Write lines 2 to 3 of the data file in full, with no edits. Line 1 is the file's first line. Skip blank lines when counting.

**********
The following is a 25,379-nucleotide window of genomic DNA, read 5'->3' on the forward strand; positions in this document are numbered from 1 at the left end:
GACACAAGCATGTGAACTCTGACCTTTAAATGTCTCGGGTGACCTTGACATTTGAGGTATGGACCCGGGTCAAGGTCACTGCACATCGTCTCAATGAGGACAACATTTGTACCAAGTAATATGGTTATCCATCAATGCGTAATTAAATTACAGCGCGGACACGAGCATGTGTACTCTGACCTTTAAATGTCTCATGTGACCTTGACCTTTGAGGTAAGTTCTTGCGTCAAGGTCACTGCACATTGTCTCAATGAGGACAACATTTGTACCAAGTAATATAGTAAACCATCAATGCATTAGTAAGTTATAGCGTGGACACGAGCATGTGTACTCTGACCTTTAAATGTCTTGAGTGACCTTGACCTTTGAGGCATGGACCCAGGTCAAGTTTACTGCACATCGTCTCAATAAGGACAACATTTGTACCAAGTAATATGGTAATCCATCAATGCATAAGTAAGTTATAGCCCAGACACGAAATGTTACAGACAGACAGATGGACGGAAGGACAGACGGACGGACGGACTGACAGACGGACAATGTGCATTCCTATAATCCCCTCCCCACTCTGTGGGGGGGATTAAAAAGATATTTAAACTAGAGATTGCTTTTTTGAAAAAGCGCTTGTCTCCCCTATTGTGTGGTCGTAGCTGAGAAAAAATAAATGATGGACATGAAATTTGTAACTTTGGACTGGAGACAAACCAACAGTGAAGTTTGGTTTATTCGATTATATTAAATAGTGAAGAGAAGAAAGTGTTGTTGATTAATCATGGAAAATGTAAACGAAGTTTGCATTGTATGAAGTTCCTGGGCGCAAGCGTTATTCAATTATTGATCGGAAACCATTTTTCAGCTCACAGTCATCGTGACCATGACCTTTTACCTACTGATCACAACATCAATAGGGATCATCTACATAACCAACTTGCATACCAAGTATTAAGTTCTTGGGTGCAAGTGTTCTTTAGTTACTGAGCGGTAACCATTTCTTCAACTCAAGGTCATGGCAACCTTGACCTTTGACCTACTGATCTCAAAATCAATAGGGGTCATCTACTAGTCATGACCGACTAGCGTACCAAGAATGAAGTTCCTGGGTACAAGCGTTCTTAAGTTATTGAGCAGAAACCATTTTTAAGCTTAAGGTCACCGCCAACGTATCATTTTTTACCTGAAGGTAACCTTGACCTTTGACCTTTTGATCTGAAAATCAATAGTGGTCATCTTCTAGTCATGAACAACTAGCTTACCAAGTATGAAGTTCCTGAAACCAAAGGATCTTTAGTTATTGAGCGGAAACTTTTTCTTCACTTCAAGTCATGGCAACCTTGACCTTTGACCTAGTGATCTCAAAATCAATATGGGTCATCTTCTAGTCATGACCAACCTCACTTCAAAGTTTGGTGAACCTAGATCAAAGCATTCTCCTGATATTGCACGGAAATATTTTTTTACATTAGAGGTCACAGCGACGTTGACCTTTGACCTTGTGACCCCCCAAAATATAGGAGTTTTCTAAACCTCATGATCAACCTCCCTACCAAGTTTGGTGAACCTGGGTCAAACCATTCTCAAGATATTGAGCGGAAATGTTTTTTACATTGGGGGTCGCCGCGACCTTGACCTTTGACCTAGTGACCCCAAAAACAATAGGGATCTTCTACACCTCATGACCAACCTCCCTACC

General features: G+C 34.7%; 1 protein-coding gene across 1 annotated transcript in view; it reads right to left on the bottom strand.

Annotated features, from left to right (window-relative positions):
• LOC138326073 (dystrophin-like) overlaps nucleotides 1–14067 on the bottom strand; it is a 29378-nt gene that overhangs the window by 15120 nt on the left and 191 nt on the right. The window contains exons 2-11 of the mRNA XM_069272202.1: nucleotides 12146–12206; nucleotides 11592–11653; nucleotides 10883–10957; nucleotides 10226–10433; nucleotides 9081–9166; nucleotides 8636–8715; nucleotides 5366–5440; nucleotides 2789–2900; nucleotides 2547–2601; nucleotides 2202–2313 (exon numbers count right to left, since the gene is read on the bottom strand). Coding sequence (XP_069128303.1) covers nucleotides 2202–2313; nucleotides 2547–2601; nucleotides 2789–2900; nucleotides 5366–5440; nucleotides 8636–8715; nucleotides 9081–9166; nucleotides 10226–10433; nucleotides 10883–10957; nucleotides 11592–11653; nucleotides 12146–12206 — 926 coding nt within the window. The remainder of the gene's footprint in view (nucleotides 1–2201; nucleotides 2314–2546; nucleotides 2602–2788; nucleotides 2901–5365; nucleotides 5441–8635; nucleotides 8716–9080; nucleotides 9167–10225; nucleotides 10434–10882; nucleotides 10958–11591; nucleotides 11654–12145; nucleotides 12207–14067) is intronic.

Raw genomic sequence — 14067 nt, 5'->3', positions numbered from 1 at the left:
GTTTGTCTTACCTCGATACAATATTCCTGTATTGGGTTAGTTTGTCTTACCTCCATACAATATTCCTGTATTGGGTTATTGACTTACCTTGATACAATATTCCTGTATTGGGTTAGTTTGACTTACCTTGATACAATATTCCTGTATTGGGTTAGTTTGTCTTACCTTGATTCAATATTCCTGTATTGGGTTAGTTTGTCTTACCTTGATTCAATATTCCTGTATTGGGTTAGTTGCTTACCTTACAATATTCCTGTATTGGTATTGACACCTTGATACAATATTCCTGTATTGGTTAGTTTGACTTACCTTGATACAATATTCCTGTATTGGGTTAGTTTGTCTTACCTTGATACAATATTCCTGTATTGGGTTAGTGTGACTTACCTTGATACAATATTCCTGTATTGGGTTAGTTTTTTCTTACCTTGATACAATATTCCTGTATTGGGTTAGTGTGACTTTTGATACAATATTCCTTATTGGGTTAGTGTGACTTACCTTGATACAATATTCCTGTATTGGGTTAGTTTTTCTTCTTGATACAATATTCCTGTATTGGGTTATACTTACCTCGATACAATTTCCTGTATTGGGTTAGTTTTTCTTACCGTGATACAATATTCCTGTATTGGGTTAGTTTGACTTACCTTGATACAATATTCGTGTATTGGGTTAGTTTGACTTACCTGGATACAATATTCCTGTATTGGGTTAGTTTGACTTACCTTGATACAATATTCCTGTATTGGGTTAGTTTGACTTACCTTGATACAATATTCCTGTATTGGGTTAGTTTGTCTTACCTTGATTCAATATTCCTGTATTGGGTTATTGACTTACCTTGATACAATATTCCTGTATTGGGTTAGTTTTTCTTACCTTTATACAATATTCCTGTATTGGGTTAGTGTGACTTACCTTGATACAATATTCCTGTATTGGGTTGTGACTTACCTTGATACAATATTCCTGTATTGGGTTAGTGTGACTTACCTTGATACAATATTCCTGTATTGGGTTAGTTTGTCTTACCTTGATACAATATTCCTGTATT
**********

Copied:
GACACAAGCATGTGAACTCTGACCTTTAAATGTCTCGGGTGACCTTGACATTTGAGGTATGGACCCGGGTCAAGGTCACTGCACATCGTCTCAATGAGGACAACATTTGTACCAAGTAATATGGTTATCCATCAATGCGTAATTAAATTACAGCGCGGACACGAGCATGTGTACTCTGACCTTTAAATGTCTCATGTGACCTTGACCTTTGAGGTAAGTTCTTGCGTCAAGGTCACTGCACATTGTCTCAATGAGGACAACATTTGTACCAAGTAATATAGTAAACCATCAATGCATTAGTAAGTTATAGCGTGGACACGAGCATGTGTACTCTGACCTTTAAATGTCTTGAGTGACCTTGACCTTTGAGGCATGGACCCAGGTCAAGTTTACTGCACATCGTCTCAATAAGGACAACATTTGTACCAAGTAATATGGTAATCCATCAATGCATAAGTAAGTTATAGCCCAGACACGAAATGTTACAGACAGACAGATGGACGGAAGGACAGACGGACGGACGGACTGACAGACGGACAATGTGCATTCCTATAATCCCCTCCCCACTCTGTGGGGGGGATTAAAAAGATATTTAAACTAGAGATTGCTTTTTTGAAAAAGCGCTTGTCTCCCCTATTGTGTGGTCGTAGCTGAGAAAAAATAAATGATGGACATGAAATTTGTAACTTTGGACTGGAGACAAACCAACAGTGAAGTTTGGTTTATTCGATTATATTAAATAGTGAAGAGAAGAAAGTGTTGTTGATTAATCATGGAAAATGTAAACGAAGTTTGCATTGTATGAAGTTCCTGGGCGCAAGCGTTATTCAATTATTGATCGGAAACCATTTTTCAGCTCACAGTCATCGTGACCATGACCTTTTACCTACTGATCACAACATCAATAGGGATCATCTACATAACCAACTTGCATACCAAGTATTAAGTTCTTGGGTGCAAGTGTTCTTTAGTTACTGAGCGGTAACCATTTCTTCAACTCAAGGTCATGGCAACCTTGACCTTTGACCTACTGATCTCAAAATCAATAGGGGTCATCTACTAGTCATGACCGACTAGCGTACCAAGAATGAAGTTCCTGGGTACAAGCGTTCTTAAGTTATTGAGCAGAAACCATTTTTAAGCTTAAGGTCACCGCCAACGTATCATTTTTTACCTGAAGGTAACCTTGACCTTTGACCTTTTGATCTGAAAATCAATAGTGGTCATCTTCTAGTCATGAACAACTAGCTTACCAAGTATGAAGTTCCTGAAACCAAAGGATCTTTAGTTATTGAGCGGAAACTTTTTCTTCACTTCAAGTCATGGCAACCTTGACCTTTGACCTAGTGATCTCAAAATCAATATGGGTCATCTTCTAGTCATGACCAACCTCACTTCAAAGTTTGGTGAACCTAGATCAAAGCATTCTCCTGATATTGCACGGAAATATTTTTTTACATTAGAGGTCACAGCGACGTTGACCTTTGACCTTGTGACCCCCCAAAATATAGGAGTTTTCTAAACCTCATGATCAACCTCCCTACCAAGTTTGGTGAACCTGGGTCAAACCATTCTCAAGATATTGAGCGGAAATGTTTTTTACATTGGGGGTCGCCGCGACCTTGACCTTTGACCTAGTGACCCCAAAAACAATAGGGATCTTCTACACCTCATGACCAACCTCCCTACC

General features: G+C 34.7%; 1 protein-coding gene across 1 annotated transcript in view; it reads right to left on the bottom strand.